If there's such a thing as a "100-year flood," then this photo must be the "100-year winter ice storm."
In "reading" this photograph, here's what we see:
First, the photo was taken in Bluffton by Will Triplett. The scene is South Main Street, looking south. The house on the left appears to be 321 S. Main, which just happens to be Triplett's house when this photo was taken.
The photo was taken after Jan. 10, 1906. That's when the interurban electric railroad opened for business. The tracks were laid in the center of Main Street. It appears that one of the interurbans made it through the snow because the only cleared part of the street is the center and you can view the rails. Obviously this was in the day before snowplows.
Our best guess about the two men walking on Main is this: they were posed by the photographer, probably two of his friends.
Notice what appears to be a horse hitching post on the left side of the street.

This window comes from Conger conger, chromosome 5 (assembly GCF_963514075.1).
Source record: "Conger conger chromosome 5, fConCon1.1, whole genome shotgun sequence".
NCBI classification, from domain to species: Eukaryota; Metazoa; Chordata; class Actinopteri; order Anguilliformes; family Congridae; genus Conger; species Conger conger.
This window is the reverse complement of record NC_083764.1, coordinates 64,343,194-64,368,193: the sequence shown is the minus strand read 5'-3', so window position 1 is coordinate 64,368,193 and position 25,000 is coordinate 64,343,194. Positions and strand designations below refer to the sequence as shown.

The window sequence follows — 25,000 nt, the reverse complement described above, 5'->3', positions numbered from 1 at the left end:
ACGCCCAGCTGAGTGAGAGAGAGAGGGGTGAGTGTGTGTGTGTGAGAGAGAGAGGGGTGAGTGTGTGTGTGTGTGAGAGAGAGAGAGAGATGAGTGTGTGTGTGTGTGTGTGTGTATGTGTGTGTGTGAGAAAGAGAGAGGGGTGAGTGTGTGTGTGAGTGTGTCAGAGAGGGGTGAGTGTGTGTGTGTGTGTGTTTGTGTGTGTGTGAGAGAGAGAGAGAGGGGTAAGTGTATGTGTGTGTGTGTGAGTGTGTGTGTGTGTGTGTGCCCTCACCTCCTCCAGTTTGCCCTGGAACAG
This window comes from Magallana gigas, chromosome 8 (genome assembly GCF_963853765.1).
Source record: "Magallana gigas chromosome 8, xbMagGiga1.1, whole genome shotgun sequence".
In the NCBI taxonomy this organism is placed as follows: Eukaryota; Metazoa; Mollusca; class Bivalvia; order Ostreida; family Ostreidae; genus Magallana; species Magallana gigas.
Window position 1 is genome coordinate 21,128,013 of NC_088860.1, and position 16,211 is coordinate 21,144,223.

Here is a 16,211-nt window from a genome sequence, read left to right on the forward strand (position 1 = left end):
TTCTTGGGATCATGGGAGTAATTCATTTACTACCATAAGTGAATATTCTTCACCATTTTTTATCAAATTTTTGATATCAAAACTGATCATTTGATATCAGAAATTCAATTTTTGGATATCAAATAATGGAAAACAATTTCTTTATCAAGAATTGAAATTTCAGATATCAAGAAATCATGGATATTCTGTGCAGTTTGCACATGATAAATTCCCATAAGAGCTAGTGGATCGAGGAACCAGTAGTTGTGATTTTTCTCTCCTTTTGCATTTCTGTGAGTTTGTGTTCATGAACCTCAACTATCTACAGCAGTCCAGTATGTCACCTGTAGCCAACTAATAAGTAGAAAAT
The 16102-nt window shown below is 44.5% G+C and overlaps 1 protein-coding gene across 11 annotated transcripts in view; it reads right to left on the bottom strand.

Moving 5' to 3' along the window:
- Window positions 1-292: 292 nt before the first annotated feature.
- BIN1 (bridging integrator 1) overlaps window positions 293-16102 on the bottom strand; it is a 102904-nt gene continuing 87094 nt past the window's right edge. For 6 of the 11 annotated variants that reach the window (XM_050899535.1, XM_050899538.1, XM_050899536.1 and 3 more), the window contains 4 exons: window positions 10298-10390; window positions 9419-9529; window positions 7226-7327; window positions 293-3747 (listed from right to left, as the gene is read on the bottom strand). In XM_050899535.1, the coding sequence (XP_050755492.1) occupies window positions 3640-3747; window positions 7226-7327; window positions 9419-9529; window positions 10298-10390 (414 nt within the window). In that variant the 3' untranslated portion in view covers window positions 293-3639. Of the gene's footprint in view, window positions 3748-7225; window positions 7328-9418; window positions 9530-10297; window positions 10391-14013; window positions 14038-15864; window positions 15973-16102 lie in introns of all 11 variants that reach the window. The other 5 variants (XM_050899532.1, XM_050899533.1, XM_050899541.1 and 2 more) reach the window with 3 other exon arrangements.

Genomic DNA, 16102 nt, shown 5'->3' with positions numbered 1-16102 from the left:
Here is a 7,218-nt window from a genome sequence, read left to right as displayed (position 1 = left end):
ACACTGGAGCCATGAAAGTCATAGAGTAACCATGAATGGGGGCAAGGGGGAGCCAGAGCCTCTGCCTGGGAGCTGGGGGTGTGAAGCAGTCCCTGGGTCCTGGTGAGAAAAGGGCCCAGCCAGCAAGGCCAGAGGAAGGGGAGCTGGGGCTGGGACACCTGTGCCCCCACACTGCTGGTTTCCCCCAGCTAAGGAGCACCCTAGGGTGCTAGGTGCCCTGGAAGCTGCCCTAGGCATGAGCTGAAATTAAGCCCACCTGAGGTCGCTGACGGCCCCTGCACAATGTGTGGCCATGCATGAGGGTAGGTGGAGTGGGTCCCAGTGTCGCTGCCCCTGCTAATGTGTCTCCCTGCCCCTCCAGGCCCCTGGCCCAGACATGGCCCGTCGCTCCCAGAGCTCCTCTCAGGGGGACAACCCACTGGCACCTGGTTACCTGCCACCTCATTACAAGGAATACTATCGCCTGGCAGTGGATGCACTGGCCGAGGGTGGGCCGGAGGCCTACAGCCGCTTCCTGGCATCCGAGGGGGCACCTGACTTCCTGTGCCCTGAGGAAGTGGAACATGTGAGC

Photography in early 1900 was very advanced. The negative – probably 5 by 7 or 8 by 10 and glass – was so large that based on today's digital cameras, you could enlarge this photo onto the entire outside wall of Family Dollar and it would be very clear.
It's tough to guess the time of day the photo was taken, although looking at the shadows, one guess is that it's in the afternoon.
Based upon our contemporary experience of an ice storm a few winters ago, we know the seriousness of this event. Notice how low the branches are near the ground, indicating the weight of the ice on the trees.
And, check out the trees. There are so many they are difficult to count.
In addition to this information, this is a rare photo because we find very few early photos of Bluffton taken in the winter. The photographer, of course, had to bundle up, drag some rather heavy equipment outdoors and set it up probably with a tripod, then take it down and go develop the film.